Electrification gaining pace

16 January 2020

With the move towards electrification gaining pace, Al Dean is keeping a close eye on changes in vehicle design. So what, for example, does Tesla’s divisively styled Cybertruck signal for the form/function relationship?

Tesla’s Cybertruck in its natural habitat: moving wealthy folks in all-too-clean boots into nature for 7 days

Whether you like it or not, whether you’ll miss the sound of an engine roaring or are instead looking forward to the day when we no longer burn fossil fuels to power our mobility, you can’t deny that we’re on a rapid course for electrification of the automobile market. Compared to 2017, electric vehicle (EV) sales in 2018 were up by 64%, although they still account for just a fraction of total worldwide vehicle sales.

What I’ve found interesting – and it’s a subject I’ve discussed in this column before – is how the electrification of vehicles is changing how products are developed.

I’ve sat through enough automotive OEM presentations over the last year to know that the required amount of pure, old-school mechanical engineering (and subsequently, the number of mechanical engineers) is dramatically smaller when dealing with EVs.

Instead, the focus is on power (those all-important batteries) and on electrical/electronics/software systems.

But it’s also interesting to look at how the platform approach of EVs is changing how vehicles look and how they are designed.

When I say ‘platform’, I mean two things: first, the platform in the sense of a common set of assemblies used across an OEM’s range; but also, the platform in the sense of something flat. In other words, if you strip back most EVs, you’ll find a skateboard-like arrangement of huge battery packs, electric motors and a dramatically reduced set of mechanical components when compared to a vehicle powered by an ICE (internal combustion engine).

Which brings us round to Tesla’s Cybertruck. I’ve loved seeing how this thing’s styling brings out the critic in everyone. Style is, and always will be, personal – there’s no right or wrong.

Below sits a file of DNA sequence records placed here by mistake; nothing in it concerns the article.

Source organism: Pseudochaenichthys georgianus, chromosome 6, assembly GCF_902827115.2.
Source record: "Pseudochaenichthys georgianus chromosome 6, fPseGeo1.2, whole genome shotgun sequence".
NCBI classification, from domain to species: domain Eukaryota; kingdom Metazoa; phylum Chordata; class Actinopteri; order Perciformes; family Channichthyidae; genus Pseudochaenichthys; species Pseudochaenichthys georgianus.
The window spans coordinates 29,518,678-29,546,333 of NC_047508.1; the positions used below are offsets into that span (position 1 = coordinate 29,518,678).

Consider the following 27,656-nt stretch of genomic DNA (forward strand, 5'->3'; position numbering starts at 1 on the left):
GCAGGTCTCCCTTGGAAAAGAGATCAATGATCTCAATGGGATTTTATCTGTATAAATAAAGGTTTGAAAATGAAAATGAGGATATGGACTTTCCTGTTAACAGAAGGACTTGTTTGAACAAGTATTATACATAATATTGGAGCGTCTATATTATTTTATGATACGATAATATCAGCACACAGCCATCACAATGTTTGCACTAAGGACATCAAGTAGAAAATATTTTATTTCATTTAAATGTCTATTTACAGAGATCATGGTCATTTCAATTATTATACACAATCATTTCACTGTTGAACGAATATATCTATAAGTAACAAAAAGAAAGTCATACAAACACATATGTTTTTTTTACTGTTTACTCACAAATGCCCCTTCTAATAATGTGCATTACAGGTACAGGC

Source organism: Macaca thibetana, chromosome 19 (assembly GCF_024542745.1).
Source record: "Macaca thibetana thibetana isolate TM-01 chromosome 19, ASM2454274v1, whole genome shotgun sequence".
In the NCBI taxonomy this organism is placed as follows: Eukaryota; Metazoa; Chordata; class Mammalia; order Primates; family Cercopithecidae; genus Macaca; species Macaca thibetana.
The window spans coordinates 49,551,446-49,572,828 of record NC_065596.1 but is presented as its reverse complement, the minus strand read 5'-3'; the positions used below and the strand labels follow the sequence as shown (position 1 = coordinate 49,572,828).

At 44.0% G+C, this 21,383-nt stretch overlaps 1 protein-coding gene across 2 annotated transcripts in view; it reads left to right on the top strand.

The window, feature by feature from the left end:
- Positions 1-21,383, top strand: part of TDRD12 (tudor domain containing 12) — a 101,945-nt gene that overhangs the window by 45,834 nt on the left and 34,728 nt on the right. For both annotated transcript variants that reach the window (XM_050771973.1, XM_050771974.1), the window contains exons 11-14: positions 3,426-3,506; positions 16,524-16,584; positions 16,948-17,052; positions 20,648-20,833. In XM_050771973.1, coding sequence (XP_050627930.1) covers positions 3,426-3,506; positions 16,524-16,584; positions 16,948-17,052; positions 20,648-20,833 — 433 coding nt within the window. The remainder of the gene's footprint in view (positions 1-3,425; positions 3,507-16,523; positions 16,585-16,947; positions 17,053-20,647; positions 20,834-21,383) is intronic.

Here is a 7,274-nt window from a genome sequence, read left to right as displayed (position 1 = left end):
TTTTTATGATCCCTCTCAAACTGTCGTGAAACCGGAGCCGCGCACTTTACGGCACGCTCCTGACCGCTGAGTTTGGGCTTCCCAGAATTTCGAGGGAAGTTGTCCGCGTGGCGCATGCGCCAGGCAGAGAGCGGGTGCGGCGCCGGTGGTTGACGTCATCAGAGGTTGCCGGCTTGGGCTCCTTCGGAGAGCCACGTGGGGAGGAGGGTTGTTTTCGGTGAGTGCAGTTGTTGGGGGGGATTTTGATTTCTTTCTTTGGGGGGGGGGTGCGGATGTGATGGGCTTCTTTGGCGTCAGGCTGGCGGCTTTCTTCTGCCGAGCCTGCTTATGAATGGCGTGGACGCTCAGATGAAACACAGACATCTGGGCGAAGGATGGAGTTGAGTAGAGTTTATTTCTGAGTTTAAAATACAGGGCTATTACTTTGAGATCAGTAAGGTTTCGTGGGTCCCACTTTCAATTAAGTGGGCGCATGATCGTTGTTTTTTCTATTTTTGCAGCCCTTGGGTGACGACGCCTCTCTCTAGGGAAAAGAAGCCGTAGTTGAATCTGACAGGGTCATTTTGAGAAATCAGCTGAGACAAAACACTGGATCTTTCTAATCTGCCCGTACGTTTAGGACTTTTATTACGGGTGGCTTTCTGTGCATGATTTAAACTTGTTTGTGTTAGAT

Yes, there are safety concerns over those sharp edges, particularly acute given that the target market for this product is the US, which has an increasingly woeful track record on pedestrian safety (with accidents up 42% in a decade), but this is about something else.

Some folk think it looks like the glimpse of the future that Elon Musk’s endeavours always promise. Some people think it looks like the unwanted offspring of a passionate night between a Transformer and a 6-burner professional kitchen oven.

At the moment, I find that it’s growing on me, in many respects. I mostly want to see what people do with their Cybertrucks once they’re out of warranty and someone finds themselves with some spare time and an angle grinder to hand.

Rivian’s RS1 – more traditionally styled, but with some smart additions made possible by an electric drive train

At the other end of the spectrum is a company like Rivian. This company doesn’t grab the headlines like Tesla does, but in its factory in Normal, Illinois, its team is quietly building up a business that focuses on practical (read: oversized) vehicles for trust fund managers who like the outdoors. These are vehicles that give you that tingly, ‘future of electric vehicles’ feeling, but in a much more approachable manner.

Personally speaking, I’ve just scrapped the only brand-new car I’ve ever owned. At 15 years old, the car that never dies, a Hyundai, finally gave up the ghost. I managed to wrench the ‘Designo Pininfarina’ badge off the side before the scrapman arrived.

I wonder if that YTS kid got a full-time car design job after all?

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